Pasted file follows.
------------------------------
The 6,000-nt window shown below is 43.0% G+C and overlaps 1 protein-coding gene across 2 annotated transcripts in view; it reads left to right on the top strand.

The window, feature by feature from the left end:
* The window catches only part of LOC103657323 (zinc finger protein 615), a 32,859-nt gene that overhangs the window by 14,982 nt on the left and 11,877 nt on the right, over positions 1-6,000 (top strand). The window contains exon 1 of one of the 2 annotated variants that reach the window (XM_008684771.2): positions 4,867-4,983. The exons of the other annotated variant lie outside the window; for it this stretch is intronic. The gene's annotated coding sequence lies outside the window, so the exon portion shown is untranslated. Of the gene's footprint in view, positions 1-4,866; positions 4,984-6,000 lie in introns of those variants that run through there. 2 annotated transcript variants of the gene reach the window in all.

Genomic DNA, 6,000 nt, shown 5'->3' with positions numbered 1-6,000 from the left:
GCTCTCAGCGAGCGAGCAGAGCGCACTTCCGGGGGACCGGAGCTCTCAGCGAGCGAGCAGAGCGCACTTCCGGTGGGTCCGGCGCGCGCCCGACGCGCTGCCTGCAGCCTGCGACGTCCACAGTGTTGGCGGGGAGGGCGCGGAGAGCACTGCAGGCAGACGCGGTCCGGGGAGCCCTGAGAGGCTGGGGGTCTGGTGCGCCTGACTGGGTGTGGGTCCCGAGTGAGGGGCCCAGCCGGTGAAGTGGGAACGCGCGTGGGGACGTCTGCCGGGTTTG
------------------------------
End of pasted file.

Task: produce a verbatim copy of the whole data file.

The 6,000-nt window shown below is 43.0% G+C and overlaps 1 protein-coding gene across 2 annotated transcripts in view; it reads left to right on the top strand.

The window, feature by feature from the left end:
* The window catches only part of LOC103657323 (zinc finger protein 615), a 32,859-nt gene that overhangs the window by 14,982 nt on the left and 11,877 nt on the right, over positions 1-6,000 (top strand). The window contains exon 1 of one of the 2 annotated variants that reach the window (XM_008684771.2): positions 4,867-4,983. The exons of the other annotated variant lie outside the window; for it this stretch is intronic. The gene's annotated coding sequence lies outside the window, so the exon portion shown is untranslated. Of the gene's footprint in view, positions 1-4,866; positions 4,984-6,000 lie in introns of those variants that run through there. 2 annotated transcript variants of the gene reach the window in all.

Genomic DNA, 6,000 nt, shown 5'->3' with positions numbered 1-6,000 from the left:
GCTCTCAGCGAGCGAGCAGAGCGCACTTCCGGGGGACCGGAGCTCTCAGCGAGCGAGCAGAGCGCACTTCCGGTGGGTCCGGCGCGCGCCCGACGCGCTGCCTGCAGCCTGCGACGTCCACAGTGTTGGCGGGGAGGGCGCGGAGAGCACTGCAGGCAGACGCGGTCCGGGGAGCCCTGAGAGGCTGGGGGTCTGGTGCGCCTGACTGGGTGTGGGTCCCGAGTGAGGGGCCCAGCCGGTGAAGTGGGAACGCGCGTGGGGACGTCTGCCGGGTTTG